1. A Taco Tour (in Three Parts)
I have recently returned to life in the USA after a two year stint living in London. I loved London. Life felt more manageable there compared to the hectic hubbub of New York City and I had all of Europe in my backyard. I took advantage of this...and more than just Europe. In two years, I set foot in 23 different countries, many more cities and made sure to eat my way through all these new lands. One thing I missed the most about the States, about NY...and about some of my favorite American cities, LA and Austin and San Francisco, was TACOS.
Apparently Mexican cuisine exists in London. I had my fare share of “Mexican style” food, but I missed the true true warm-tortilla-sizzling-meat-oil-and-toppings-dripping-out-the-back-end-of-the tortilla-all-over-my-hands tacos that I have come to adore in my taco eating adventures.
So once happily back in the Big Apple, my friend, Harry, suggested that we catch up over tacos and tequila. Music to my ears. Plus, we were both free on a Tuesday so TACO TUESDAY was set on the calendar. He suggested we tour some taco spots from the West Village up to Chelsea Market. I loved the idea!
As we sat down for our first taco, and my first indulgence since re-residing in NYC, I mentioned to Harry how exciting a moment this was, personally and “professionally” for Blocho’s Tacos. He looked at me perplexed.
“Harry, don’t you know I used to blog about tacos?”
“Oh my God. How long have you known me? Tacos are my favorite food. I’ve reviewed the tacos here.’
[We were sitting at the bar at Empellon Taqueria]
“How have we not done this before?”
“I do not know. But we’re here now. Cheers.”
Apparently my taco obsession is not as public as I thought!
I gave Harry a play-by-play of how this came to be, shared some of my taco highlights, and even disclosed a new nickname that I developed at business school due to my taco love -- Chipotle.
With new information and a deeper sense of the importance of the night, our taco tour began.
We used a Taco Tour Scorecard that Harry had used during his trip to Mexico City and decided to rate each taco on the following 7 criterion:
With each taco, came a score, a comparison, and then at the end (hopefully) a winner.
The spots (expertly mapped by Harry)
Los Tacos No. 1
We considered adding in a spontaneous stop at Macondo West, but ½ way through and nearly full, we benched this (and Oaxaca) for Tour #2.
I think I’m beyond counting the number of times I’ve dined at Empellon. First reviewed in 2011, this spot has always been a favorite of mine for a few reasons. It’s a great location and in the restaurant business, it is all about LOCATION, LOCATION, LOCATION. I think the chips and guacamole that come with the two salsas (especially the cashew salsa) are splendid. Plus, they often have early-ish (6:30pm) reservations available on OpenTable.
Since we were on a tight schedule, we opted for a seat at the bar and quickly decided on two tacos each -- the Tuesday special, sweetbreads, and the skirt steak with onions tacos. Although the bartender recommended the very popular pastrami taco, we wanted to keep things (somewhat) classic to maintain a level of consistency throughout the night.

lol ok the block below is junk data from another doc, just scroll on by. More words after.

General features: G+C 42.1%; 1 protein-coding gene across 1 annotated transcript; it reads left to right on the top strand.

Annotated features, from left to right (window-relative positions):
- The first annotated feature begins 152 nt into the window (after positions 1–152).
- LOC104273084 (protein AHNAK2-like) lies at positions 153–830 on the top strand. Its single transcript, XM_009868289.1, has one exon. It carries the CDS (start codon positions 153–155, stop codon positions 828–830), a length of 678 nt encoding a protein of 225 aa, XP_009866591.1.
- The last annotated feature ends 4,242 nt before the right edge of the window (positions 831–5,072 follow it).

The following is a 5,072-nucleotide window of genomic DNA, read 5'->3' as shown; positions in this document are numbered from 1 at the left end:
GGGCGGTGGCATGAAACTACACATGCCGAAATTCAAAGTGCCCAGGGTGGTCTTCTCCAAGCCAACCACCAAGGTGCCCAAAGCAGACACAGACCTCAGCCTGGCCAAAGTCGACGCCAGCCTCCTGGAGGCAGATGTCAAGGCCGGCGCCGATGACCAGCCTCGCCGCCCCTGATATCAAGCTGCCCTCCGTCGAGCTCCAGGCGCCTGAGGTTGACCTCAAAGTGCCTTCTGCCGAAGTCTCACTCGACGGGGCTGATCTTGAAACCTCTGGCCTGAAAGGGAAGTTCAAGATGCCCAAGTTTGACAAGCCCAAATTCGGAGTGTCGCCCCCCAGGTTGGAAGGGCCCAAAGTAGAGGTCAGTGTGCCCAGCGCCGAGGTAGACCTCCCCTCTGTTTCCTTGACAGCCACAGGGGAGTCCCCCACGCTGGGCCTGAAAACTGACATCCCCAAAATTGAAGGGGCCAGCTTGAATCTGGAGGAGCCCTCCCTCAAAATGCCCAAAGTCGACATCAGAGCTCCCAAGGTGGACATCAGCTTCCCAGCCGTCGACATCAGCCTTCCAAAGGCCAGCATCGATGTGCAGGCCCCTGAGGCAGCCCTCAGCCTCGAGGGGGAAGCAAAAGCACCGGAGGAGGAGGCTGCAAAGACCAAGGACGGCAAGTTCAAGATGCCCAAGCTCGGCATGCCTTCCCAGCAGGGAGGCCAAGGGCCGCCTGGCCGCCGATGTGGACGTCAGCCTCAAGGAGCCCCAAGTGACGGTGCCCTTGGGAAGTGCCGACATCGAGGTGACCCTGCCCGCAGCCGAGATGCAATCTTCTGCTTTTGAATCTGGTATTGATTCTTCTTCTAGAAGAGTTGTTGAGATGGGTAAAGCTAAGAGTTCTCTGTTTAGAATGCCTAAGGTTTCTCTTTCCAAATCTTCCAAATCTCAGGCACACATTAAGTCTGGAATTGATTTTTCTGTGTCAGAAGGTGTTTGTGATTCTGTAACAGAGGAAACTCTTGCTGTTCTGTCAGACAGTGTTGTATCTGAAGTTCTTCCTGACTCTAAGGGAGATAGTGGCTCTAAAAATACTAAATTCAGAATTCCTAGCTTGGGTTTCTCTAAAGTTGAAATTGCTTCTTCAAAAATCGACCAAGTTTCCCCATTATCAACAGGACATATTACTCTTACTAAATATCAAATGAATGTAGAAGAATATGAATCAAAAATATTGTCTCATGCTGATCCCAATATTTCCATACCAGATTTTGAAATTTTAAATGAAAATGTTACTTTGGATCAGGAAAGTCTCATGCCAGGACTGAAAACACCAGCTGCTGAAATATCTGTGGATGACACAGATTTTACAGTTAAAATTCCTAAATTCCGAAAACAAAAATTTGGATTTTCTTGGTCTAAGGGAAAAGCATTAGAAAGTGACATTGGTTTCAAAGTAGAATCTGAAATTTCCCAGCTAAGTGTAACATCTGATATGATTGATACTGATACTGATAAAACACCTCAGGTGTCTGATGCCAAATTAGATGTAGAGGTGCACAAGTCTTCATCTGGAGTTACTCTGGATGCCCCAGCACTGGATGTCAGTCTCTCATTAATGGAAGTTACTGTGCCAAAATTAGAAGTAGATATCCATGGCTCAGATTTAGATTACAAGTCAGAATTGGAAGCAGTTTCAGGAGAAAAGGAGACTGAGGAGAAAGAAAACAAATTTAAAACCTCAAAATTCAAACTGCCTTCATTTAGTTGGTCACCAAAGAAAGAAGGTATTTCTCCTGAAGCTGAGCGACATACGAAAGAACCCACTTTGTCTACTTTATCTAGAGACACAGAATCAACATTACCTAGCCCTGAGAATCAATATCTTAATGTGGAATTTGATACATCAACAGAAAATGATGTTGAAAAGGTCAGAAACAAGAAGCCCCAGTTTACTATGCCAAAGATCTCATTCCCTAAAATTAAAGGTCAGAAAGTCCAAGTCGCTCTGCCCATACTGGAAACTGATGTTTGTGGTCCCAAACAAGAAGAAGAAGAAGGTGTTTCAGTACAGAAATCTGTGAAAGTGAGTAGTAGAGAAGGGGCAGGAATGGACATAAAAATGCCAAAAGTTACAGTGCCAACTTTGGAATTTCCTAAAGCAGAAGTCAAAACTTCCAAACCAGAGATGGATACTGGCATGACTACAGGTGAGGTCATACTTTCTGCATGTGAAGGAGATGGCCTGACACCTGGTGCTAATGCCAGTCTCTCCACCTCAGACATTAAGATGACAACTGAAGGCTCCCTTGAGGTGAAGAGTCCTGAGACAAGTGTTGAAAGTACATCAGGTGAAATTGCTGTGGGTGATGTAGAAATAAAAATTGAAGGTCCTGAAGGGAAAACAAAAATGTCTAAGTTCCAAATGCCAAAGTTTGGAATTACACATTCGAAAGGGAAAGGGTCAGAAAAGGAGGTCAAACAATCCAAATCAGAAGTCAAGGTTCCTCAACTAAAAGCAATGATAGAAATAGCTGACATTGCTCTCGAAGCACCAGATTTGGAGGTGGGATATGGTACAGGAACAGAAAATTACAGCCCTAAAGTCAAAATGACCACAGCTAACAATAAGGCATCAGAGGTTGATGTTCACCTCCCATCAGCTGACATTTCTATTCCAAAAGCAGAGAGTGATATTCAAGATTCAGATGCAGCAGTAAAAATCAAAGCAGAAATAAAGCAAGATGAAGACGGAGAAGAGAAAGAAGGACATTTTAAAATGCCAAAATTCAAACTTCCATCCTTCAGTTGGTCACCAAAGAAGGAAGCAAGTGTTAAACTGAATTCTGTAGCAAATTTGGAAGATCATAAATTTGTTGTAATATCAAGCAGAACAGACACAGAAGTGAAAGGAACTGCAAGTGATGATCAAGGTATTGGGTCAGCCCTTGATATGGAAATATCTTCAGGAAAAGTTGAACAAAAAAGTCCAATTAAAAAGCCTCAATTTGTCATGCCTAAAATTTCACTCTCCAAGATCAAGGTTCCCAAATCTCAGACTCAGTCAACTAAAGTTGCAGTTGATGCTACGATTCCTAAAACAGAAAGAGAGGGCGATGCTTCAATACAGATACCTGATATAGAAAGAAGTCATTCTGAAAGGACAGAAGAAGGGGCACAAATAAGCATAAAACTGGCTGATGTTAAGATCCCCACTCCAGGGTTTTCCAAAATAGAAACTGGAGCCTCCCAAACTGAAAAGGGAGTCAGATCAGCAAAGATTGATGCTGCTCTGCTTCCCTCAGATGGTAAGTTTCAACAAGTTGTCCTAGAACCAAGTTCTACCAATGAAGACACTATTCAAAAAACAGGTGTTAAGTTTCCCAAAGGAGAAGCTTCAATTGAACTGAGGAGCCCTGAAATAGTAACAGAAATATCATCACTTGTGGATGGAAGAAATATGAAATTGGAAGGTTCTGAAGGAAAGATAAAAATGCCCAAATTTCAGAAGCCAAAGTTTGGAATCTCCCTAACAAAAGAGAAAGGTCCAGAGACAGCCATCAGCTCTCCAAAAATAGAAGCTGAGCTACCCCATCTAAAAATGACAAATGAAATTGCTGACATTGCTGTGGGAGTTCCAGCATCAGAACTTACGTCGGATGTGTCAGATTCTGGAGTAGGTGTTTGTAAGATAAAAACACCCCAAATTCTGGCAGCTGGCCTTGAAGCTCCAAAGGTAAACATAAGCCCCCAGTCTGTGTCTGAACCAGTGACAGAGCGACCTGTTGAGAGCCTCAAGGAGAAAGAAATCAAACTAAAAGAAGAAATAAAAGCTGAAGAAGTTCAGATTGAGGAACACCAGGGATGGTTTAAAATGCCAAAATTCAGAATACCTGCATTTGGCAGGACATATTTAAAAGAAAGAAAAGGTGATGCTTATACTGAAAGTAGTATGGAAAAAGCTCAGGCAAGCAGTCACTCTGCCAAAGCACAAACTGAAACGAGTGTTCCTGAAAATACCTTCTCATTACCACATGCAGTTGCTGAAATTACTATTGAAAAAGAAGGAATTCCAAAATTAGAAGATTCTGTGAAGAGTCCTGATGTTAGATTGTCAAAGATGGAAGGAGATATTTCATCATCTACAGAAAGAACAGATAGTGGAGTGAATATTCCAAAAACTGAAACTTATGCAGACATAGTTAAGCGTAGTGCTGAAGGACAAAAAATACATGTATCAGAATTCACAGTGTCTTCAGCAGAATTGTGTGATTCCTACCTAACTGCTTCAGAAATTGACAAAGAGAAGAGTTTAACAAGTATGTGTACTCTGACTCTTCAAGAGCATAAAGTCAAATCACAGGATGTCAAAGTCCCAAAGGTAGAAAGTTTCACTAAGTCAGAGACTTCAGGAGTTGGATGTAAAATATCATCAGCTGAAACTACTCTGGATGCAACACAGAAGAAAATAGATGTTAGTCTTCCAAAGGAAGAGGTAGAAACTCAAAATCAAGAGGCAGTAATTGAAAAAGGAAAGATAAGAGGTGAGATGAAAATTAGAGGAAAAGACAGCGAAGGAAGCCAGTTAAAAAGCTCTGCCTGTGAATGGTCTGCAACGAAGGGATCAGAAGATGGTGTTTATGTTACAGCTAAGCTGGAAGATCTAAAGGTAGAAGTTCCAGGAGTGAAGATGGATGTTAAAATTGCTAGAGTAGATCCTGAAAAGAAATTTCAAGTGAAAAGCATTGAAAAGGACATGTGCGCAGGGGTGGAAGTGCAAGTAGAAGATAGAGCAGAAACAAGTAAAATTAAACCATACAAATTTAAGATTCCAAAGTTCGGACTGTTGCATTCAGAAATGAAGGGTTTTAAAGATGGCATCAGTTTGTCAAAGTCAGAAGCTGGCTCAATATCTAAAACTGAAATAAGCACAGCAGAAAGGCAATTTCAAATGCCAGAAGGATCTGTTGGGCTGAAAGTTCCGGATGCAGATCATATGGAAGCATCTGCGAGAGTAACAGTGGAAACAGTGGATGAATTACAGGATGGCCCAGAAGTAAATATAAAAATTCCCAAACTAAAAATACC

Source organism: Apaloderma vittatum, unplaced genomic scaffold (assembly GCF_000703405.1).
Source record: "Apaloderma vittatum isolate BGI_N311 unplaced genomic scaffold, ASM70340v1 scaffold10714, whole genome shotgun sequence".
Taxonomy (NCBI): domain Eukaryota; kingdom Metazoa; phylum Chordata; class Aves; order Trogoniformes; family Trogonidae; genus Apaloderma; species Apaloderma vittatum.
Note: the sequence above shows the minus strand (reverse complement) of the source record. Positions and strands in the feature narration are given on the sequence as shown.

The tacos arrived and looked delectable. Choosing to indulge first in the sweetbreads, I took my first bite and a siren went off in my head. These tortillas are bland and doughy and…..GASP….they are flour tortillas! Also, the sweetbreads were very very fried. So much so that I could have been eating fried shoe leather. Was it really sweetbreads? I don’t know.
I was excited for the nuance and indulgence that a sweetbread taco would bring. It harkened back to the days of Empellon’s bone marrow taco. But, alas, it was just some fried stuff in a flour tortilla. For being on the more upscale end of the taco / Mexican establishments in New York City, I was disappointed with this daily special.
On to the steak.
The heinous crime of the flour tortilla persisted, so I grabbed my fork and went meat and toppings only. The onion slices were a bit big and unwieldy making me wonder how this taco could be gracefully consumed in taco-form, rather than with fork and knife. But the steak was tasty. It had that delicious meaty umami flavor and was perfectly juicy and tender. I could have dumped these taco fillings on a salad and been very content.
As we wrapped up at Empellon, I asked the bartender what the deal was with the flour tortillas. It’s just not authentic. His take: “I like the flour tortillas because I don't think the tortilla is the star”. Fair point, but I strongly disagree. The tortilla does not need to be the star, and probably shouldn’t be, but it needs to support and uplift the flavors of the fillings. This is why I love when a restaurant makes their own tortillas and selects the corn blends for each taco. Have you had blue corn tortillas? Exactly.
On to our second stop, just across the street, Otto’s Tacos.
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